• 29. Changing dynamics of clinical research and evidence Clinical research Rigor of randomised trials 2011, REMOTE Pfizer’s first virtual clinical trial 2008, Lithium and ALS PatientsLikeMe conversational study published Complex systems – micro narratives, spontaneous, unconstrained Ubiquity of online conversation Self-selected participants Subjective exchange Communities
  • 30. Trend -- Real World SOCIALIZED Data Will Be The New Authority Performance will increasingly be tracked and published in healthcare, creating a transparent meritocracy that will drive everything from consideration to adoption to income.
  • 31. Trend -- Innovation From (True) Insiders A growing trend in collaborative health research is creating potentially lifesaving global partnerships between pharmaceutical companies, large practices, disease advocates and people living with a disease. Enabled by new technologies and new connections, they’re crowdsourcing the next big innovations in treatment and experience.
  • 32. Started with faster solutions for neglected diseases Collaborations Competitions Connections The Re:Search brings together 185 UN member states to create a more global interpretation of intellectual property to spur health innovation Foldit poses puzzles to players and then tests variations on the players’ best designs in the lab. Researchers have created an enzyme with more than 18-fold higher activity than the original. NASA, USAID, Department of State, and NIKE host LAUNCH events that bring together ten innovators and 40 thought leaders will to address issues in human health
  • 33. Will quick grow to identify high-potential solutions for mass adoption Accelerating high-potential ideas: Enabling bio-hacking pioneers who have created highpotential ideas on their own with technology and tools. (Like the $5 “bionic” hand blueprint created in part due to a hardware donation by Makertbot) Co-creating with practices: Joining with inspired doctors –like Endo Goddess– to quickly prototype and test new tools and approaches with their patient populations Cycling improvement with the crowd: Testing ideas with the audience and creating a process of rapid improvement based on their feedback, like the U.S. Veterans administration has done with break-thru telehealth tools That’s creating new expectations for global leaders and innovators "Competitive advantage now comes from having more people working with you than with anyone else”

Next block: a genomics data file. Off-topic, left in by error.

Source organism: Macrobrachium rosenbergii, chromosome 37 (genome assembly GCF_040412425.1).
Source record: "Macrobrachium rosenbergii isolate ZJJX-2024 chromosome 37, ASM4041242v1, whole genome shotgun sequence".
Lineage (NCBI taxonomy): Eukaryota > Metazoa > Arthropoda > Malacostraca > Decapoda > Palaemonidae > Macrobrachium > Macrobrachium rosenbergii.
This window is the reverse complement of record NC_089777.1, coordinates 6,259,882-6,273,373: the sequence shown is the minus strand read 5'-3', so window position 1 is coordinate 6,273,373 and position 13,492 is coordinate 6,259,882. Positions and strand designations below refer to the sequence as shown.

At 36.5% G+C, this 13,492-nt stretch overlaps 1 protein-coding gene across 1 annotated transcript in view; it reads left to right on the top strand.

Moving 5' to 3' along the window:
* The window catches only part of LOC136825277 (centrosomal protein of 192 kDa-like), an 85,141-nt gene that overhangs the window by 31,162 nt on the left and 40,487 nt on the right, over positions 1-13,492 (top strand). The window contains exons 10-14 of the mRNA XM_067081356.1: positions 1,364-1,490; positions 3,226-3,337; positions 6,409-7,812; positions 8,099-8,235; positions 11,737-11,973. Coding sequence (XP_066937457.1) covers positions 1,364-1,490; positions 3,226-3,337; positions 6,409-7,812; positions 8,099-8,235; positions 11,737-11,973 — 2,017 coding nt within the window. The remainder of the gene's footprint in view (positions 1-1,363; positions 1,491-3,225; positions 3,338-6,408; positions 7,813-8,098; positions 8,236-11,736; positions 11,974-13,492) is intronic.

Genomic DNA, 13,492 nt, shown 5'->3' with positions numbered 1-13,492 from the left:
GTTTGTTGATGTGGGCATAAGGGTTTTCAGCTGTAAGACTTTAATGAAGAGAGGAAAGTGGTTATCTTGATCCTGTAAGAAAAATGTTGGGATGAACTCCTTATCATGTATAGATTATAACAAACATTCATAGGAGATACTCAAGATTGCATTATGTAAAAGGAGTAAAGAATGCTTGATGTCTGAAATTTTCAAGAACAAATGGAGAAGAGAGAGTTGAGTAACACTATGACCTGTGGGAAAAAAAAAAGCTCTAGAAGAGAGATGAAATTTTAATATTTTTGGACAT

• 34. Trend -- Innovation from Outsiders The next innovation in healthcare may not come from healthcare at all. Google, Microsoft, Turkcell, AT&T and others are investing in completely new approaches to diagnostics and care. These outside influencers bring bold new perspectives and high expectations for what healthcare really could and should do.
  • 35. Competitive Collboration THE MORE CONNECTED, THE HEALTHIER THE SOCIETY proliferation of symptom trackers, digital dosing guides, IVAs, electronic medical records, EMR wristbands, connected patient communities, shared medical appointments, customized health content, bio-connected devices, virtual hospitals
  • 36. Illness to wellness by 2017 with parallel customer responsibility Wearable devices 100million sales LifeGame mHealth adherence NIH tech grants Point-of-treatment personalisation EHR & big data donorship Health entrepreneurs
  • 37. Truth About Wellness 2012
  • 38. Acceleration of technology The creative destruction & Innovation of medicine Social networks Sequencing Digital devices The Great Inflection of Medicine Internet Cell phone 1970 Personal computer 1980 1990 2000 2010 Timings of the big 6 major digital advances over the past 40 years that have set up the Great Inflection of Medicine Topol, 2013 2020
  • 39. The Era of Participatory Medicine Digital platforms, communities and tools have changed the landscape and empowered customers New medicine Wireless sensors Genomics Imaging Information systems Mobile connectivity Super convergence Old medicine Internet Social networking Computing power and data universe
  • 40. Personalizing medicine Digital natives HCP as health-broker Tenets of professionalism New clinical trial approaches Accuracy of content Real-time management Qualitative participation More authentic engagement Blurred relationships Expedited education Dilution of leadership Transparency D’Arcy, 2013 CHALLENGES INSIGHTS Impact of Socialized Medicine
  • 41. To find out more: Emma D’Arcy Head of Participatory Medicine, inVentiv digital+ innovation emma.darcy@inventivhealth.com